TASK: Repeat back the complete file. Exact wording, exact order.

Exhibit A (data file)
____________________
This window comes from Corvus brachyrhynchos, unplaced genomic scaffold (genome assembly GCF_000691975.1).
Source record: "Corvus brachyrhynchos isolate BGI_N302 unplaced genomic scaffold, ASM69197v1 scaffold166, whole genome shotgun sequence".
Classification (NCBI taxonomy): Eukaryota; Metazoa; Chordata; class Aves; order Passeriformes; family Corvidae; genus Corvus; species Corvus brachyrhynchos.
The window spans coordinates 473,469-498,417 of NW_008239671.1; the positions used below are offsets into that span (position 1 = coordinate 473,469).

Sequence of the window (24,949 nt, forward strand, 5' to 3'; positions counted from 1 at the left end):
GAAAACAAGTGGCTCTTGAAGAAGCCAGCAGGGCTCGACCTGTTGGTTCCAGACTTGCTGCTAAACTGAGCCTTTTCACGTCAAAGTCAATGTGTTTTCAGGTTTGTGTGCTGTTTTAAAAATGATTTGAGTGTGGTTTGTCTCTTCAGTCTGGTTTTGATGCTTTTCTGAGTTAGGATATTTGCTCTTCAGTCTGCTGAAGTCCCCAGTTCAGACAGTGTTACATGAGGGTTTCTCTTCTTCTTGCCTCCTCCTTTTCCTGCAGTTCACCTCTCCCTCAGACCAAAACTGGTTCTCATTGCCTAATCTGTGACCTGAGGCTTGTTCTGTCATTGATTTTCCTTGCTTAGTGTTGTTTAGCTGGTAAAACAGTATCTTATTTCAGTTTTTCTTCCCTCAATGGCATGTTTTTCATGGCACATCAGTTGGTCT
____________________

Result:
This window comes from Corvus brachyrhynchos, unplaced genomic scaffold (genome assembly GCF_000691975.1).
Source record: "Corvus brachyrhynchos isolate BGI_N302 unplaced genomic scaffold, ASM69197v1 scaffold166, whole genome shotgun sequence".
Classification (NCBI taxonomy): Eukaryota; Metazoa; Chordata; class Aves; order Passeriformes; family Corvidae; genus Corvus; species Corvus brachyrhynchos.
The window spans coordinates 473,469-498,417 of NW_008239671.1; the positions used below are offsets into that span (position 1 = coordinate 473,469).

Sequence of the window (24,949 nt, forward strand, 5' to 3'; positions counted from 1 at the left end):
GAAAACAAGTGGCTCTTGAAGAAGCCAGCAGGGCTCGACCTGTTGGTTCCAGACTTGCTGCTAAACTGAGCCTTTTCACGTCAAAGTCAATGTGTTTTCAGGTTTGTGTGCTGTTTTAAAAATGATTTGAGTGTGGTTTGTCTCTTCAGTCTGGTTTTGATGCTTTTCTGAGTTAGGATATTTGCTCTTCAGTCTGCTGAAGTCCCCAGTTCAGACAGTGTTACATGAGGGTTTCTCTTCTTCTTGCCTCCTCCTTTTCCTGCAGTTCACCTCTCCCTCAGACCAAAACTGGTTCTCATTGCCTAATCTGTGACCTGAGGCTTGTTCTGTCATTGATTTTCCTTGCTTAGTGTTGTTTAGCTGGTAAAACAGTATCTTATTTCAGTTTTTCTTCCCTCAATGGCATGTTTTTCATGGCACATCAGTTGGTCT